Catherine, it’s possible that Alzheimer’s indeed is not as prevalent as it is here, even though they must have some. Another thought is that she may be calling Alzheimer’s by other names and not recognizing it. I don’t recall hearing of Alzheimers years ago. When I was younger I often heard of people having “hardening of the arteries.” Perhaps today such a condition would be called Alzheimers. I’m not sure.

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  4. Sis.Buxton, I told my Mom (who gives care to my grandmother with Dementia) about Elbren and this post. Mom said she’d be asking about it at Grandma’s next Dr. appt. Thank you for that post.

    Good morning, Von De Leigh. Is it your mother’s own mom whom she cares for? That must be one of the saddest things. I do hope there will be some help here.

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  5. How wonderful it would be to eliminate Alzheimers. It is indeed a ghastly disease. I’ve took care of a lady a few years back and it broke my heart. The family couldn’t bear to take her to her “new home”, so I did. She was more use to me than her own and it was so sad. She could still enjoy gardens, pictures and such and we would sing old hymns for hours (she lead). God help those searching for a cure.
    I want to bring something interesting. A Sister from Ethiopia was with us for a year. She said that it is non-existant in her country, I wonder how accurate this is. If so, what does that mean – pollution, diet,etc the culprit in America?

    Now, Catherine, your last comment is very interesting. Actually when I was writing in a comment a few minutes ago and stated that a cure for Alzheimers would affect the whole world, I did wonder if that is true, but given my experience here in the US, it certainly is the case. If there is not Alzheimers in Ethiopia, it would make one wonder. Later today I think I’ll do further checking, or if someone can do it now and get back with us that would be great.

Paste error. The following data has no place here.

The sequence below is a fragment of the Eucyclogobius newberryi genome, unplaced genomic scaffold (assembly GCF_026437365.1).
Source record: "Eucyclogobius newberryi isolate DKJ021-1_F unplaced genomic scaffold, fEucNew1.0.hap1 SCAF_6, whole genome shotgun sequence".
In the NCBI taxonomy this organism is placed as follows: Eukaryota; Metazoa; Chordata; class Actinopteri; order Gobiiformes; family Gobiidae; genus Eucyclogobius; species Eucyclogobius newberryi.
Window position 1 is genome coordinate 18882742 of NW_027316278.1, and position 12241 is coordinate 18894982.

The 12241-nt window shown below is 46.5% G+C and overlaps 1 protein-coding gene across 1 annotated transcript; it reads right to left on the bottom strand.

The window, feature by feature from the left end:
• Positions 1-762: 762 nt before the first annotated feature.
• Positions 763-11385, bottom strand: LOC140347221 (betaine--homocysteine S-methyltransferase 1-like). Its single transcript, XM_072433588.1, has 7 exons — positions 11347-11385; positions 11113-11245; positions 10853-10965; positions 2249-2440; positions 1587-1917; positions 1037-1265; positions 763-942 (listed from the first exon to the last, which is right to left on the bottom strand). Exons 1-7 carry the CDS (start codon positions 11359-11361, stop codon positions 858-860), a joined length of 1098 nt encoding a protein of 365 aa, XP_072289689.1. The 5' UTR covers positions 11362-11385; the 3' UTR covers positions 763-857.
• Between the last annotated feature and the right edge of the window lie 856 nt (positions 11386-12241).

Edit: Just checked. There is a national Alzheimers Association in Ethiopia. Ethiopia

    Ye Ethiopia Alzhiemers Beshitegnoch Mahber
    P. O. Box 28657/1000
    Addis Ababa
    Ethiopia
    Tel: +251 91 113 8547
    Email: ninates2002@yahoo.com

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  6. Esther

    My Dad died from Alzheimers. Bill’s Mom died with it. So it is in both our families. So far we both seem to be okay. I have always had a hard time remembering names but that is nothing new. I truly hope there is a cure for this terrible condition, soon.

    Good morning, Esther. I can understand your concern and Bill’s when both of you have faced such tragedy in your families. This break-through–if it continues to show promise–will impact most of the world. Nearly everyone has family or friend touched by Alzheimers.

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  7. AMEN & AMEN!

    My grandmother had alzheimr’s and I will never forget the look on my dad’s face the first time she didn’t know who he was.

    I will pray that they indeed do find a cure.

    Eva, it is so good to hear from you. I tried to click on your name yesterday, but it wouldn’t go through…said the blog has been discontinued. Something must have happened along the way.

    Did your grandmother live a long time after developing Alzheimer’s? I know few of us want to let go of life, but sometimes it seems a mercy when such a person is taken home.

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  8. Carol–

    In the early stages of the disease when the afflicted one understands his thinking and memory are flawed, it just must be indescribably hard to bear. I do hope this turns out to be a major advancement in dealing with Alzheimers.

    I cringe when I think how your aunt must have felt, recognizing your faces, but unable to recall your names.

    Love and blessings to the Connell family.

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  9. That indeed would be wonderful if a cure for Alzheimer’s disease was found. My husband’s aunt has it, and the last time we saw her, about three years ago, she recognized our faces but couldn’t remember who we were. It must be so scary and frustrating too for those who have it not to be able to remember things.